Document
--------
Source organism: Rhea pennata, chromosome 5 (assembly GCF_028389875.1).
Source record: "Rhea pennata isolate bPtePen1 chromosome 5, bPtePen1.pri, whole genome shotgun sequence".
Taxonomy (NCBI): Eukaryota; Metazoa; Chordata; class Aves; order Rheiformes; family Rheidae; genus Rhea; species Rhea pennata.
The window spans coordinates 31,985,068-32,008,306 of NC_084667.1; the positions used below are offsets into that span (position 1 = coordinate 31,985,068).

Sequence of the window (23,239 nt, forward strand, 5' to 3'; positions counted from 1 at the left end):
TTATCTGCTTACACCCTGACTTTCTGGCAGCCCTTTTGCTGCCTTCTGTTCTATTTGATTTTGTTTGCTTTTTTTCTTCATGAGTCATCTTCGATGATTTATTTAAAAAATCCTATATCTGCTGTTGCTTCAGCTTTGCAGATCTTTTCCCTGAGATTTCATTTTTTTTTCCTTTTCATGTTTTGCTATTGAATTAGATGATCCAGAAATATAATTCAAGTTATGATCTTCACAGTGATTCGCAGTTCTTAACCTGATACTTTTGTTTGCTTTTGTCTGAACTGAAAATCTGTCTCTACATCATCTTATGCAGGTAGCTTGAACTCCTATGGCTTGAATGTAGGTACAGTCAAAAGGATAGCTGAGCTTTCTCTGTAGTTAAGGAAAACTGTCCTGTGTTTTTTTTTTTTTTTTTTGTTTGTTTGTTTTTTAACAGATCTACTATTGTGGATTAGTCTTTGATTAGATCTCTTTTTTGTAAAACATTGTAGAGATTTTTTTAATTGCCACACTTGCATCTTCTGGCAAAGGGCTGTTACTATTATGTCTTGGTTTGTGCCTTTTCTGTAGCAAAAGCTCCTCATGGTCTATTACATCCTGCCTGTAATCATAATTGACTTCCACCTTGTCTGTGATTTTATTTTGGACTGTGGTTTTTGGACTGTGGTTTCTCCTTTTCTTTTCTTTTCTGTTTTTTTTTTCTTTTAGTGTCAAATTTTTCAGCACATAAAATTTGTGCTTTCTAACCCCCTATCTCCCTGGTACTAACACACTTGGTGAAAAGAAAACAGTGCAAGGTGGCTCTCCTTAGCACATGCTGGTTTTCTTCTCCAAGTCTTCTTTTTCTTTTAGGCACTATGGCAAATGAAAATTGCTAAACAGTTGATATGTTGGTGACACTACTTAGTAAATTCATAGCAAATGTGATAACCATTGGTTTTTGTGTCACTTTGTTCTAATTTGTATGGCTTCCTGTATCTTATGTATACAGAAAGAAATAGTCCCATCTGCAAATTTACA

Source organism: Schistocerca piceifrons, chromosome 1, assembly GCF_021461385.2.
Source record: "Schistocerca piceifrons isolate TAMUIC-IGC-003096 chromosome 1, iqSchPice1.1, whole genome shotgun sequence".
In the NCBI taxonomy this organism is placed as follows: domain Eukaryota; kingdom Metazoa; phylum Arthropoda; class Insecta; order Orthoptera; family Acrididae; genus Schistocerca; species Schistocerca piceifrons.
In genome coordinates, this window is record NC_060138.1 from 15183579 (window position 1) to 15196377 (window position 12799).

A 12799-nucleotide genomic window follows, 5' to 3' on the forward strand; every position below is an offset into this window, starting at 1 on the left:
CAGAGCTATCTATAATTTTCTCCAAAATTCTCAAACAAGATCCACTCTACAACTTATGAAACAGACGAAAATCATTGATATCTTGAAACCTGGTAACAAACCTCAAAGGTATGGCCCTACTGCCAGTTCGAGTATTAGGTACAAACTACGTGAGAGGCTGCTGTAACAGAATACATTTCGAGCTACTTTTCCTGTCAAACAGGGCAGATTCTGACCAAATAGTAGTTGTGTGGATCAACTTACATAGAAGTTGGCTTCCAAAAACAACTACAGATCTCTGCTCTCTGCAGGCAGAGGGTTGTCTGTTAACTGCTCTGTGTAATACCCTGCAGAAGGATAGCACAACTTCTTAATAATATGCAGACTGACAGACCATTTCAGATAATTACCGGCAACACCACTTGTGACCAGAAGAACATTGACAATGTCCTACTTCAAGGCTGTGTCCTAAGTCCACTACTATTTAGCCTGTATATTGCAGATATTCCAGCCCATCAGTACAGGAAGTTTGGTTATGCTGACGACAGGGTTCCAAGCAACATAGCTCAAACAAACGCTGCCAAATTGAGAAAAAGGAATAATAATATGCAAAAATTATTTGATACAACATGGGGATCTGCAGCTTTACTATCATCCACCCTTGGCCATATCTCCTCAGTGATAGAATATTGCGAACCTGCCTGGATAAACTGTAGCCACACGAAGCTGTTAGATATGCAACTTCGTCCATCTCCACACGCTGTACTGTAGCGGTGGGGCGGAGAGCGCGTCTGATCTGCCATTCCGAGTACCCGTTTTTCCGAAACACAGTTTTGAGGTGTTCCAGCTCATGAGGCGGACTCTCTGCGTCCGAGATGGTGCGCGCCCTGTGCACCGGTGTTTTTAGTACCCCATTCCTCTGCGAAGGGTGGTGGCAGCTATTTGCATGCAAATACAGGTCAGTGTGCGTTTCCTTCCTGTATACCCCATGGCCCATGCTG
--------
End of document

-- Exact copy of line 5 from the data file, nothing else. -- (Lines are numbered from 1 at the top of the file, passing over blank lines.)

Sequence of the window (23,239 nt, forward strand, 5' to 3'; positions counted from 1 at the left end):